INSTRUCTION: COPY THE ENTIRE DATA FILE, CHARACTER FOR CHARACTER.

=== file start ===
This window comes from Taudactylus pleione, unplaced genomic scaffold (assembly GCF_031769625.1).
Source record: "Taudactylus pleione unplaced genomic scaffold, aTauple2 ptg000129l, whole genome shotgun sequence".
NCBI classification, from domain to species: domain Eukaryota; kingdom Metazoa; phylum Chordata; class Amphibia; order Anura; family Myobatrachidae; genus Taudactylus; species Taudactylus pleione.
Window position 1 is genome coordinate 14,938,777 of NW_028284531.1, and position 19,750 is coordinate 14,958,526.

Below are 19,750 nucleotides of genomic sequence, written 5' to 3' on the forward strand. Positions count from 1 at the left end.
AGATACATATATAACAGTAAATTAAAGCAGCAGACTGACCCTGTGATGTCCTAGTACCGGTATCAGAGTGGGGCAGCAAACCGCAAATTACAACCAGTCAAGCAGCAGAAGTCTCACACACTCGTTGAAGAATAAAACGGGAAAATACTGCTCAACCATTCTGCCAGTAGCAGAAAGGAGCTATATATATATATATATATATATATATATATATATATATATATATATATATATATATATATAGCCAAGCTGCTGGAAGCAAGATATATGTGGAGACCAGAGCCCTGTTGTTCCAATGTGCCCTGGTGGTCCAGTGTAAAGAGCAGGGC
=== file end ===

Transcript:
This window comes from Taudactylus pleione, unplaced genomic scaffold (assembly GCF_031769625.1).
Source record: "Taudactylus pleione unplaced genomic scaffold, aTauple2 ptg000129l, whole genome shotgun sequence".
NCBI classification, from domain to species: domain Eukaryota; kingdom Metazoa; phylum Chordata; class Amphibia; order Anura; family Myobatrachidae; genus Taudactylus; species Taudactylus pleione.
Window position 1 is genome coordinate 14,938,777 of NW_028284531.1, and position 19,750 is coordinate 14,958,526.

Below are 19,750 nucleotides of genomic sequence, written 5' to 3' on the forward strand. Positions count from 1 at the left end.
AGATACATATATAACAGTAAATTAAAGCAGCAGACTGACCCTGTGATGTCCTAGTACCGGTATCAGAGTGGGGCAGCAAACCGCAAATTACAACCAGTCAAGCAGCAGAAGTCTCACACACTCGTTGAAGAATAAAACGGGAAAATACTGCTCAACCATTCTGCCAGTAGCAGAAAGGAGCTATATATATATATATATATATATATATATATATATATATATATATATATATATATATATATAGCCAAGCTGCTGGAAGCAAGATATATGTGGAGACCAGAGCCCTGTTGTTCCAATGTGCCCTGGTGGTCCAGTGTAAAGAGCAGGGC